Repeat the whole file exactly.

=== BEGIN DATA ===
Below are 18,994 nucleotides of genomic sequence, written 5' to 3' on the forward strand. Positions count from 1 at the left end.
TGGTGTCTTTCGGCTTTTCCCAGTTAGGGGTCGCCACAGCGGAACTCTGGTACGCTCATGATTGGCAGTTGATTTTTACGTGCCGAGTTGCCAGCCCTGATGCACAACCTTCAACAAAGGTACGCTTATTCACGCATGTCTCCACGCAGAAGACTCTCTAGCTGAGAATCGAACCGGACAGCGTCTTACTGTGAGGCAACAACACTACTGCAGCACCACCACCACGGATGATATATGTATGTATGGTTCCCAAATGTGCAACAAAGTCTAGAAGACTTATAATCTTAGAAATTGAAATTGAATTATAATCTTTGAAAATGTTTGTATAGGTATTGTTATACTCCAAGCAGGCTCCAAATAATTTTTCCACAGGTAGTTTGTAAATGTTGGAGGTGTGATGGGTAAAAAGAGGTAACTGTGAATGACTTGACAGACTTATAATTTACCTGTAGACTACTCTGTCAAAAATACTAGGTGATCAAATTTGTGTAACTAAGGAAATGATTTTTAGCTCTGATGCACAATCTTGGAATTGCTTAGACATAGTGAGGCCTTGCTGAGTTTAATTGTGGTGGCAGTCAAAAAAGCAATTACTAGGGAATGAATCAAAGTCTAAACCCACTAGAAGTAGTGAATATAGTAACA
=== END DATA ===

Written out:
Below are 18,994 nucleotides of genomic sequence, written 5' to 3' on the forward strand. Positions count from 1 at the left end.
TGGTGTCTTTCGGCTTTTCCCAGTTAGGGGTCGCCACAGCGGAACTCTGGTACGCTCATGATTGGCAGTTGATTTTTACGTGCCGAGTTGCCAGCCCTGATGCACAACCTTCAACAAAGGTACGCTTATTCACGCATGTCTCCACGCAGAAGACTCTCTAGCTGAGAATCGAACCGGACAGCGTCTTACTGTGAGGCAACAACACTACTGCAGCACCACCACCACGGATGATATATGTATGTATGGTTCCCAAATGTGCAACAAAGTCTAGAAGACTTATAATCTTAGAAATTGAAATTGAATTATAATCTTTGAAAATGTTTGTATAGGTATTGTTATACTCCAAGCAGGCTCCAAATAATTTTTCCACAGGTAGTTTGTAAATGTTGGAGGTGTGATGGGTAAAAAGAGGTAACTGTGAATGACTTGACAGACTTATAATTTACCTGTAGACTACTCTGTCAAAAATACTAGGTGATCAAATTTGTGTAACTAAGGAAATGATTTTTAGCTCTGATGCACAATCTTGGAATTGCTTAGACATAGTGAGGCCTTGCTGAGTTTAATTGTGGTGGCAGTCAAAAAAGCAATTACTAGGGAATGAATCAAAGTCTAAACCCACTAGAAGTAGTGAATATAGTAACA